Five years from now, I hope to be cooking better food than I do at this moment; working a restaurant kitchen job that makes me happy, and learning something new every day.
What is your best career moment?
Winning the Endeavour Vocational Education and Training Scholarship by the Australian Government, which sponsored so much of my education here in Le Cordon Bleu, and made me a part of a select group of high achievers here in Australia. It was the best career moment for me as it made all the years of studying hard to get good scores worth it, and now allows me the freedom to work without pay if I choose to, only because I am backed up financially, and independently. 
What is your worst career moment? 
Every time I have to present a dish that I have not been able to put my 100% into because of making stupid errors and ill judgement. Every time I paint a picture in my head and do not manage to get that up, and every time I do not perform to someone's expectations and let them down. I am a little bit of a perfectionist and even though I do not physically "practice", cooking something, I tend to ensure that I have done my research, looked at atleast 50 pictures, compared variations in recipes as well as plating styles, cooked it a couple of times in my head, and sometimes in my dreams too.

Rapid fire ( first word that comes to your mind)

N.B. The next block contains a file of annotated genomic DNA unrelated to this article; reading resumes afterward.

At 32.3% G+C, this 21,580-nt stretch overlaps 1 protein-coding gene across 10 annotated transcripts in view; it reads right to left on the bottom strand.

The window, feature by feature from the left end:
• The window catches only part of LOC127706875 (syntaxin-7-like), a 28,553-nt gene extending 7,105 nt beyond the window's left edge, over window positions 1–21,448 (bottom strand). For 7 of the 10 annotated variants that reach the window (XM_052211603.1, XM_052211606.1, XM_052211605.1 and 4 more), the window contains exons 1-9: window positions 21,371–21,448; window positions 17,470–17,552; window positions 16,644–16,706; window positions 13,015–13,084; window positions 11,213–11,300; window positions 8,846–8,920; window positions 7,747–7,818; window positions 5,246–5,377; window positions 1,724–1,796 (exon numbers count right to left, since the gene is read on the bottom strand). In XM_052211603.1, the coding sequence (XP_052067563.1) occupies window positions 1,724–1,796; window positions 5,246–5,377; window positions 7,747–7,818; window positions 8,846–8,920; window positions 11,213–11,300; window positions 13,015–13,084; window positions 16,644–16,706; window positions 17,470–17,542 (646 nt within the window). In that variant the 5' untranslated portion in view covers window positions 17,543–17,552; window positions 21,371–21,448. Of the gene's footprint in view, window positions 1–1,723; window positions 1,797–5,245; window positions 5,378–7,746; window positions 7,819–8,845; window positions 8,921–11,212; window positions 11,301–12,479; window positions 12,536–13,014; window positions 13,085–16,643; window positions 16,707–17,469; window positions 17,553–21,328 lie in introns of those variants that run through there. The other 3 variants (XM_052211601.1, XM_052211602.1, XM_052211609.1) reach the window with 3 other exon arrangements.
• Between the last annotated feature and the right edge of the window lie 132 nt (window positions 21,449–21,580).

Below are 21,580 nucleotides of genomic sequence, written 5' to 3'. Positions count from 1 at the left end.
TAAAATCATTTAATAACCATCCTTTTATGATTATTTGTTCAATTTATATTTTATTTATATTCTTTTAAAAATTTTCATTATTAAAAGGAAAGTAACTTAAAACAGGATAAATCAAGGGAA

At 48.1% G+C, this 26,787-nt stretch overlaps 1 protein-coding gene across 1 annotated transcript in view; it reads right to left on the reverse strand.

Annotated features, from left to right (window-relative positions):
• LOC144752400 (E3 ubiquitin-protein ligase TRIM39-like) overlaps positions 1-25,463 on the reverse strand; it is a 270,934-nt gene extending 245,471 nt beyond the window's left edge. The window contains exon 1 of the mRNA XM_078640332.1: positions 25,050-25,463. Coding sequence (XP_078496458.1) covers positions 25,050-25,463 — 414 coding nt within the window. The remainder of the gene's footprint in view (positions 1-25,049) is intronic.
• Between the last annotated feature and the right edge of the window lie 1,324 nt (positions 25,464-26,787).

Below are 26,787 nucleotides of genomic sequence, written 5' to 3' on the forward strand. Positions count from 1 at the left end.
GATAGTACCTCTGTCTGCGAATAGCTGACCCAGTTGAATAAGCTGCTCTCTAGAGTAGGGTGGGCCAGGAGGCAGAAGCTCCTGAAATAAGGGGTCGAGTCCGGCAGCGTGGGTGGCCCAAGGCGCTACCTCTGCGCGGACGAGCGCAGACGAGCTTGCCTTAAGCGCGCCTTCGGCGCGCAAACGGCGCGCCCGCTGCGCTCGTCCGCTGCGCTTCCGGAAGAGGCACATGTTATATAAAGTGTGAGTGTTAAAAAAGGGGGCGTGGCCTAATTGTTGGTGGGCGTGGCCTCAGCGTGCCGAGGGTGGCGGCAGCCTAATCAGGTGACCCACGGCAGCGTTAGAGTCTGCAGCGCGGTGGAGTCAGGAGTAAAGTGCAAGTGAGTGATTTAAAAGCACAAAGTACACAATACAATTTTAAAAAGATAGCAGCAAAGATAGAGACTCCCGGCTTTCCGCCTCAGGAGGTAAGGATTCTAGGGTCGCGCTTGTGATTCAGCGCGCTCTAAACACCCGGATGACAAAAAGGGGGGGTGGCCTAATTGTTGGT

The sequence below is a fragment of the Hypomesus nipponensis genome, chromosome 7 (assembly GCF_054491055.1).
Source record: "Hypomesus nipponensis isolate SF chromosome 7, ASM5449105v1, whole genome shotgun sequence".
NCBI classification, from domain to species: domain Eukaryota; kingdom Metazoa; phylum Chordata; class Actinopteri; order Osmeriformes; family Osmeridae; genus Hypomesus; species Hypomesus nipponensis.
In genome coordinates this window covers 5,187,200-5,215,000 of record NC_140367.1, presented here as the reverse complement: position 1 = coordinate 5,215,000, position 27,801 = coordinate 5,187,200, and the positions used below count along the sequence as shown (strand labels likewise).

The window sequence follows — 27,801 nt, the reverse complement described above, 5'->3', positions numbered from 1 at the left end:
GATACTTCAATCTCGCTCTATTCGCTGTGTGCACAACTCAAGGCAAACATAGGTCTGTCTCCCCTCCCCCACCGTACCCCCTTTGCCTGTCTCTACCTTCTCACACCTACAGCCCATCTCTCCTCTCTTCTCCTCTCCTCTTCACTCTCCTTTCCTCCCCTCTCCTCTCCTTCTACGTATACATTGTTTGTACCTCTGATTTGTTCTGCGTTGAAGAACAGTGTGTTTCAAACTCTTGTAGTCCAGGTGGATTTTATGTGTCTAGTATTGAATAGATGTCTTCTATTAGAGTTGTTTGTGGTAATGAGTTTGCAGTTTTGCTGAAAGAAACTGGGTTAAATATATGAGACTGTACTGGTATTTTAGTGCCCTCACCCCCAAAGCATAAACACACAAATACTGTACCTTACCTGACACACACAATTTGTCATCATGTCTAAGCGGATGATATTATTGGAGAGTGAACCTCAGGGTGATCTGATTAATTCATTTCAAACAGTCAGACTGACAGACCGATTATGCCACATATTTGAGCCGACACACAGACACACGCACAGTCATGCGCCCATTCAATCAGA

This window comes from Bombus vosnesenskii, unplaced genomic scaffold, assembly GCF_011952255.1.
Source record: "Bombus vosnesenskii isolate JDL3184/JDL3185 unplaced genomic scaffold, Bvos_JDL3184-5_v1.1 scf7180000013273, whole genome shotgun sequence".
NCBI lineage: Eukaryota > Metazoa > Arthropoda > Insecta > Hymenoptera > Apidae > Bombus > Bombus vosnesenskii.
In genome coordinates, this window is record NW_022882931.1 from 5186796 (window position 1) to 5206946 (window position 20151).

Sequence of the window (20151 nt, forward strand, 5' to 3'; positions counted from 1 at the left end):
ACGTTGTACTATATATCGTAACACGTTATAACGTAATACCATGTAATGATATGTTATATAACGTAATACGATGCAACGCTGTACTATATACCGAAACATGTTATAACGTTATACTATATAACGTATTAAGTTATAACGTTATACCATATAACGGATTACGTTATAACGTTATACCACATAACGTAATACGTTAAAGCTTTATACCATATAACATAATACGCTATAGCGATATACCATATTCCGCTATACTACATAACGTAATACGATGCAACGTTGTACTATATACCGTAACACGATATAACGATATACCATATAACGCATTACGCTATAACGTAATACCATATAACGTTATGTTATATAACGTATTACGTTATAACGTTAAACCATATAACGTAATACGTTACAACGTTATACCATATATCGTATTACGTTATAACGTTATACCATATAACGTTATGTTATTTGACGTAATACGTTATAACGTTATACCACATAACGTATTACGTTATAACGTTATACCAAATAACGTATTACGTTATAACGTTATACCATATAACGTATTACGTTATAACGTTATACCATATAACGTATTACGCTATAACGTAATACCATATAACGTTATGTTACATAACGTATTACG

Goa :Land of my favourite food.
Fish :Masala Rawa Fry, Curry, Recheado, Parra, Kismoor; can't live without them!
Chef life : Pretty tough, but so worth it!
Mentor :Met so many cooks who taught me so much. Can't name just one.
Favourite celebrity chef: Gordon Ramsey of course!
Fav woman chef: Honestly, don't really have one. Most of the ones I know and follow are celebrity chefs or authors. But the tastiest food I've eaten, is what Mum cooks, and I think that qualifies her to be my favourite woman chef. 
Fav junk food: Burgers with a meat overload, wedges, extra crispy bacon on the side and an aerated beverage to wash it all down.
Fav healthy snack: I usually eat whatever I feel like eating at that moment, without worrying about calories and nutrition. But if I have to mention a favourite healthy snack, it would have to be hummus. Just a big bowl of warm creamy hummus, with olive oil drizzled over the top.
It's interesting for me to see an age old vocation, which was always considered a "woman's job" actually being taken as a highly skilled and a competitive profession.
I have previously celebrated Home Chefs.
and you can read those blog articles by clicking on the links below.
Home chefs of Pune
aaichi Ranchikud